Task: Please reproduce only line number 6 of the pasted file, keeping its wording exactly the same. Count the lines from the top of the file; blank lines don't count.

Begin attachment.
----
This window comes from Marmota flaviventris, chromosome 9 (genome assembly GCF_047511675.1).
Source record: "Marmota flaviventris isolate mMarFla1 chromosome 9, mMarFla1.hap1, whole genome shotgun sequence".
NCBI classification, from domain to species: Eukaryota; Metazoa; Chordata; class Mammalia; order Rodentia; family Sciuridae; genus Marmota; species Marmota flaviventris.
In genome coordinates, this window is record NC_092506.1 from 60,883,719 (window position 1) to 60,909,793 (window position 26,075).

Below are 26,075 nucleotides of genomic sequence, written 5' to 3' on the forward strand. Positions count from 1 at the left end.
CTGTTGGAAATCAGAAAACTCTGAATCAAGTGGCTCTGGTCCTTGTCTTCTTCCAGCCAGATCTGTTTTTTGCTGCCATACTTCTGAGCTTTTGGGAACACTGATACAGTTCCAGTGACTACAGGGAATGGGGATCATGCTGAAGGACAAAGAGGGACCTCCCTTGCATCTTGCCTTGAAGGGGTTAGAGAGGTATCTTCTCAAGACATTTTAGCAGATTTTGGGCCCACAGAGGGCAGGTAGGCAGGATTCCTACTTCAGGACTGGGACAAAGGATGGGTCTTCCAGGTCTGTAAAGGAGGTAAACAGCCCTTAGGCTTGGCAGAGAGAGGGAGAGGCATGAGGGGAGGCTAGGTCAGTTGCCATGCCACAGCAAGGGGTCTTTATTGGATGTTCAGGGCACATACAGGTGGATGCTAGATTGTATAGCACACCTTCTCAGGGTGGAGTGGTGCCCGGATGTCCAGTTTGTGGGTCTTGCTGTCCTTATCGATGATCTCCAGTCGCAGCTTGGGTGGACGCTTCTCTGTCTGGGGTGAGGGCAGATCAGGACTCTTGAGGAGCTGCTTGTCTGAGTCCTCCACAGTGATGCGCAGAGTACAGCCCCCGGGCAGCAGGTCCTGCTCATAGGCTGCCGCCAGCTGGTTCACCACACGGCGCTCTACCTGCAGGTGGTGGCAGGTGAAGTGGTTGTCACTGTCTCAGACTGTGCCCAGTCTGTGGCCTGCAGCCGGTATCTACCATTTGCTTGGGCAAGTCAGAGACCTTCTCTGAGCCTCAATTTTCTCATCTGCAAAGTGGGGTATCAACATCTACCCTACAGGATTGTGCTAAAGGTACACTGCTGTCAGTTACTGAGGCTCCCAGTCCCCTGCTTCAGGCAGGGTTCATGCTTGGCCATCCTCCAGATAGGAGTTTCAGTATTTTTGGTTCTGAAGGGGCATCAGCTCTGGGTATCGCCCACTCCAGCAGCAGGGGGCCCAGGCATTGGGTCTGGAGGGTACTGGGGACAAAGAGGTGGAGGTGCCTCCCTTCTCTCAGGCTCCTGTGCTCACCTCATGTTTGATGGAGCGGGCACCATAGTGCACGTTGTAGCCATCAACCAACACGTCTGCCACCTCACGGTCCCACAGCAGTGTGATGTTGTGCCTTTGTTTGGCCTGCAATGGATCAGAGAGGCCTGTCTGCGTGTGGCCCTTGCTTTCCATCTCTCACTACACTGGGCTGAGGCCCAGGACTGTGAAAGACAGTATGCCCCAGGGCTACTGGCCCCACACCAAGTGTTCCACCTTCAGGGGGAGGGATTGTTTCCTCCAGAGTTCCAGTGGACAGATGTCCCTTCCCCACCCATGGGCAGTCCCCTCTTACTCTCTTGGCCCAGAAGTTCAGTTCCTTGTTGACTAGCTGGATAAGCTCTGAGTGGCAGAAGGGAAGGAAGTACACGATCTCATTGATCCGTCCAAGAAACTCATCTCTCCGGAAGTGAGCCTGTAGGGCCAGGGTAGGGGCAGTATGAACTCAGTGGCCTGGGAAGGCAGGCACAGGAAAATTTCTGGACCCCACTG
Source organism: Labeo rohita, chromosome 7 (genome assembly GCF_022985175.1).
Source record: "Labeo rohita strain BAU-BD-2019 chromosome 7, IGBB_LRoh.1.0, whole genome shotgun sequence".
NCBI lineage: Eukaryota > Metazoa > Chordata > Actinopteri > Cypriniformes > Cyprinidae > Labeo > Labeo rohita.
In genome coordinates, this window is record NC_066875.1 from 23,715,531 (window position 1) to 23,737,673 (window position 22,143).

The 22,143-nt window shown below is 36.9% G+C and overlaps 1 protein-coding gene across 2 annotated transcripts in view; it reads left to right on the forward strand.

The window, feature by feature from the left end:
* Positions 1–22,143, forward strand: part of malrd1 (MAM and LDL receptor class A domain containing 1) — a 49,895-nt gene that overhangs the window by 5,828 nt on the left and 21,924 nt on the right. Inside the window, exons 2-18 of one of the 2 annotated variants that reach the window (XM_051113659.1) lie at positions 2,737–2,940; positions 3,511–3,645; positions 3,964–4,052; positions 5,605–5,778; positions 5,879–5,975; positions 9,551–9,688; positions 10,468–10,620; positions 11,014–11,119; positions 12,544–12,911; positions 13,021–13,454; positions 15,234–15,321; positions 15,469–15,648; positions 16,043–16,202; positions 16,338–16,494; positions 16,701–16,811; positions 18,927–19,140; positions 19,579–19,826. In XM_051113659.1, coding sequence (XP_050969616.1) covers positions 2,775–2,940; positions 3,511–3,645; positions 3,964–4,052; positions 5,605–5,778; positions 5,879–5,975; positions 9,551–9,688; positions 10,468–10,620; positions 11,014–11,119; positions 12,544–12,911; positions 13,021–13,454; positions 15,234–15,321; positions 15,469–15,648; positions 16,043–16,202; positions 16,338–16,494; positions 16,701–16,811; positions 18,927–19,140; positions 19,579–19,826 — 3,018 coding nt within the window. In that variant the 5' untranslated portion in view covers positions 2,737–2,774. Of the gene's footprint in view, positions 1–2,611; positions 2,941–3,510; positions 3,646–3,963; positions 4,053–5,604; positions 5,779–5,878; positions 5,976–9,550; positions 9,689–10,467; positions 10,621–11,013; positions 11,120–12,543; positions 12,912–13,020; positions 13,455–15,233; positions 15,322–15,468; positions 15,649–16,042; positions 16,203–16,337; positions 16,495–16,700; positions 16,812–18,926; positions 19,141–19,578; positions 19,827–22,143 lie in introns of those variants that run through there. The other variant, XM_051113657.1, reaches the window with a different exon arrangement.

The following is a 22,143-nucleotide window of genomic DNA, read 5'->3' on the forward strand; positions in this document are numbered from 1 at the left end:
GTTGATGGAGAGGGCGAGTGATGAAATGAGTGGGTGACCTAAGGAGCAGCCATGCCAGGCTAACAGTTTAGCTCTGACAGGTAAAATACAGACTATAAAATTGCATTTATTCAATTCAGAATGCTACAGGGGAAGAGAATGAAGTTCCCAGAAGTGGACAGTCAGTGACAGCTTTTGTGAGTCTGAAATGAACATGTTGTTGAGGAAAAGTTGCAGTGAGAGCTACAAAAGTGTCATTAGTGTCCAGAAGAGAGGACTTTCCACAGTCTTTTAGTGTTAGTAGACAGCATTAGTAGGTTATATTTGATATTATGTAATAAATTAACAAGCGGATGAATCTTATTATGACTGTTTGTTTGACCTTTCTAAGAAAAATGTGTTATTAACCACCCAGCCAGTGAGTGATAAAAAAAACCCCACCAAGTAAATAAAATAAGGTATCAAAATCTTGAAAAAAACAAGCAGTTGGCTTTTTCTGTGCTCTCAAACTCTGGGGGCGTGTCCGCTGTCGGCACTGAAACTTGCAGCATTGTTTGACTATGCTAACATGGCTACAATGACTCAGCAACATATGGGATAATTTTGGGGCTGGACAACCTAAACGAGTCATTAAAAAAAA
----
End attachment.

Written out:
CTGTTGGAAATCAGAAAACTCTGAATCAAGTGGCTCTGGTCCTTGTCTTCTTCCAGCCAGATCTGTTTTTTGCTGCCATACTTCTGAGCTTTTGGGAACACTGATACAGTTCCAGTGACTACAGGGAATGGGGATCATGCTGAAGGACAAAGAGGGACCTCCCTTGCATCTTGCCTTGAAGGGGTTAGAGAGGTATCTTCTCAAGACATTTTAGCAGATTTTGGGCCCACAGAGGGCAGGTAGGCAGGATTCCTACTTCAGGACTGGGACAAAGGATGGGTCTTCCAGGTCTGTAAAGGAGGTAAACAGCCCTTAGGCTTGGCAGAGAGAGGGAGAGGCATGAGGGGAGGCTAGGTCAGTTGCCATGCCACAGCAAGGGGTCTTTATTGGATGTTCAGGGCACATACAGGTGGATGCTAGATTGTATAGCACACCTTCTCAGGGTGGAGTGGTGCCCGGATGTCCAGTTTGTGGGTCTTGCTGTCCTTATCGATGATCTCCAGTCGCAGCTTGGGTGGACGCTTCTCTGTCTGGGGTGAGGGCAGATCAGGACTCTTGAGGAGCTGCTTGTCTGAGTCCTCCACAGTGATGCGCAGAGTACAGCCCCCGGGCAGCAGGTCCTGCTCATAGGCTGCCGCCAGCTGGTTCACCACACGGCGCTCTACCTGCAGGTGGTGGCAGGTGAAGTGGTTGTCACTGTCTCAGACTGTGCCCAGTCTGTGGCCTGCAGCCGGTATCTACCATTTGCTTGGGCAAGTCAGAGACCTTCTCTGAGCCTCAATTTTCTCATCTGCAAAGTGGGGTATCAACATCTACCCTACAGGATTGTGCTAAAGGTACACTGCTGTCAGTTACTGAGGCTCCCAGTCCCCTGCTTCAGGCAGGGTTCATGCTTGGCCATCCTCCAGATAGGAGTTTCAGTATTTTTGGTTCTGAAGGGGCATCAGCTCTGGGTATCGCCCACTCCAGCAGCAGGGGGCCCAGGCATTGGGTCTGGAGGGTACTGGGGACAAAGAGGTGGAGGTGCCTCCCTTCTCTCAGGCTCCTGTGCTCACCTCATGTTTGATGGAGCGGGCACCATAGTGCACGTTGTAGCCATCAACCAACACGTCTGCCACCTCACGGTCCCACAGCAGTGTGATGTTGTGCCTTTGTTTGGCCTGCAATGGATCAGAGAGGCCTGTCTGCGTGTGGCCCTTGCTTTCCATCTCTCACTACACTGGGCTGAGGCCCAGGACTGTGAAAGACAGTATGCCCCAGGGCTACTGGCCCCACACCAAGTGTTCCACCTTCAGGGGGAGGGATTGTTTCCTCCAGAGTTCCAGTGGACAGATGTCCCTTCCCCACCCATGGGCAGTCCCCTCTTACTCTCTTGGCCCAGAAGTTCAGTTCCTTGTTGACTAGCTGGATAAGCTCTGAGTGGCAGAAGGGAAGGAAGTACACGATCTCATTGATCCGTCCAAGAAACTCATCTCTCCGGAAGTGAGCCTGTAGGGCCAGGGTAGGGGCAGTATGAACTCAGTGGCCTGGGAAGGCAGGCACAGGAAAATTTCTGGACCCCACTG